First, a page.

• You can choose your provider: this often isn't possible with workplace pension schemes, as companies will only be signed up with certain providers.


  • You can't pay in any money after you turn 50: that means there's a gap of 10 years where your cash will only grow from AER interest or investment growth. This is also a time when a lot of savers are able to put away bigger sums of cash and are more inclined to plan for their retirement.
  • You can only pay in up to £4,000 a year: or £333.33 a month, which is quite restrictive if you have more cash you'd like to save.
  • Early withdrawals are subject to a 25% penalty: that's the government bonus plus 6.25% of your own money. The only time you won't be charged to withdraw early is if you're diagnosed with a terminal illness.
  • Savings will be included if you apply for benefits: savings held in a pension won't be taken into account when claiming means-tested benefits like Universal Credit, but lifetime Isa savings are - and therefore may reduce the benefits you're entitled to.
  • There aren't many providers to choose from: the EQi account is the 16th lifetime Isa account, whereas there are considerably more options for Sipps and other personal pensions.

Pension pros and cons


  • You can use the pension freedoms: from the age of 55, you can withdraw all of your pension in one go, buy an annuity or go for income drawdown.
  • You can pay in more money: the pensions annual allowance is £40,000, or up 100% of your income, whichever is lower - so, up to 10 times more than you can pay into a lifetime Isa each year.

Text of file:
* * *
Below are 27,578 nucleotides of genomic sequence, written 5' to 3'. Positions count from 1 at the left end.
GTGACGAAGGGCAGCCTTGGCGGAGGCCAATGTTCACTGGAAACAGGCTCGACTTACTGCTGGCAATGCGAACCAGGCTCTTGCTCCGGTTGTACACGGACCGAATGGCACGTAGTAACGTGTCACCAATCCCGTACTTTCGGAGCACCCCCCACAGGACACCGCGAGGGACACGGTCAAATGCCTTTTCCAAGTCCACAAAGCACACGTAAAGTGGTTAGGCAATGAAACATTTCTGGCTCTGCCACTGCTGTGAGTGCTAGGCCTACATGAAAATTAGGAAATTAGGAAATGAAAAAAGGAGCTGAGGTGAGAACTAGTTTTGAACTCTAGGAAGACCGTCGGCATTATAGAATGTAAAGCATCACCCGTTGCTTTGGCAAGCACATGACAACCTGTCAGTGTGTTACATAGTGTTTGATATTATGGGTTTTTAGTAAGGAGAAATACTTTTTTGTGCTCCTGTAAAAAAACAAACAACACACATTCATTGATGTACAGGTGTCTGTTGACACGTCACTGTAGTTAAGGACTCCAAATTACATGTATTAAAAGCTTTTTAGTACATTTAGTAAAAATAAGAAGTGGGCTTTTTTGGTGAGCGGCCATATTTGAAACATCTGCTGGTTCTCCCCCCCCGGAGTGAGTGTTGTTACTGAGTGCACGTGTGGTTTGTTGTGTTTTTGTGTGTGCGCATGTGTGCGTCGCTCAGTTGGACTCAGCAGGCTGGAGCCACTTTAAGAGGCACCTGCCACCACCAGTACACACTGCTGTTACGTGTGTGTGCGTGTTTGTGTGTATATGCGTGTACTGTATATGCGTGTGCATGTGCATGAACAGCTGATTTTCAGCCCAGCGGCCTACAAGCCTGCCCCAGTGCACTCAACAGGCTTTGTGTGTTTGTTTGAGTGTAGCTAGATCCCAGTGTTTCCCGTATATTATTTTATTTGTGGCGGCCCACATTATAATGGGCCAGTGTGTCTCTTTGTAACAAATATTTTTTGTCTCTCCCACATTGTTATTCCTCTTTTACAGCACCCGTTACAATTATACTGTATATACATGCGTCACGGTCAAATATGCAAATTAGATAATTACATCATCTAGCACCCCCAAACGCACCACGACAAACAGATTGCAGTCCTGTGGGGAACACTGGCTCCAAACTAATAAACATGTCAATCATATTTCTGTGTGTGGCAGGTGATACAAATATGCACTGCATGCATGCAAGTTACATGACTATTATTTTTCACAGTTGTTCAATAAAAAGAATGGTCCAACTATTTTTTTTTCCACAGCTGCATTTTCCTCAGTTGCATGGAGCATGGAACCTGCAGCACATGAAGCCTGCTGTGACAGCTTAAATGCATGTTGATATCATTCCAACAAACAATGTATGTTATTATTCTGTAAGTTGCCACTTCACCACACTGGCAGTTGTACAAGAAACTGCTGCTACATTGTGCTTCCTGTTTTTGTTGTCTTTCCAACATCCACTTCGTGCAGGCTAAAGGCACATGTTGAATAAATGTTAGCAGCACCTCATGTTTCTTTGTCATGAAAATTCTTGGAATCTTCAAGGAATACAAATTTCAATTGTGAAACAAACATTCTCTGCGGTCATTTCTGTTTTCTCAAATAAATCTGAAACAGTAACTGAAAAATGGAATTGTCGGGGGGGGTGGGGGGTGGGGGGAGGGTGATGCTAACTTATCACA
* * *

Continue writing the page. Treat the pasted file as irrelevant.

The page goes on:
• The benefit of employer contributions (for workplace pensions): under the current auto-enrolment pension rules, workers contribute 5% a month and employers add 3%, to give a total 8% contribution every month. Depending on how much you earn, this could exceed the government lifetime Isa bonus.
  • You can make pre-tax contributions: if you have a workplace pension, contributions can be made before income tax and National Insurance contributions (NICs) have been taken. This has the effect of reducing your overall tax bill, as such salary sacrifice measures reduce your income.
  • You don't have to wait until you're 60: personal pensions and Sipps are accessible from the age of 55, whereas lifetime Isa savings will be locked up for an additional five years.
  • Your investments will change as you get nearer to retirement:most pension providers will reduce the risk of your investments as you near retirement, switching to lower-risk options and cash to ensure your pension isn't affected too much by any market dips.


  • Pension income is liable for income tax: while your contributions can be tax-free, you may be charged income tax when you receive your pension - and you'll also have to think about the tax charged on taking out any lump sums.
  • You can't access the money early: currently, the earliest you can access cash held in personal pensions and Sipps is 55 years old, with no options to access it sooner.

The government has previously said that the lifetime Isa shouldn't be used as an alternative to a pension - particularly if you qualify for employer contributions - but as a supplement to it.

So maybe the answer is having a combination of both.

Find out more:lifetime Isa vs pension

What is a lifetime Isa?

Lifetime Isas launched in April 2017; they're tax-free savings products that can be opened by anyone aged 18-39.

There are both cash and stocks & shares options, and anything you save gets an additional 25% government bonus, which is paid monthly (although it was paid annually until April 2018).

You can pay in up to £4,000 a year, meaning you could get up to £1,000 in government bonuses - in addition to any interest. Lifetime Isa deposits will be taken out of your overall Isa allowance.

You can only use the cash on certain things. First-time buyers can use the money to buy their first home, but the property must be in the UK and cost up to £450,000.

Alternatively, you must wait until you turn 60 to withdraw the cash. At this time, you can spend it however you like.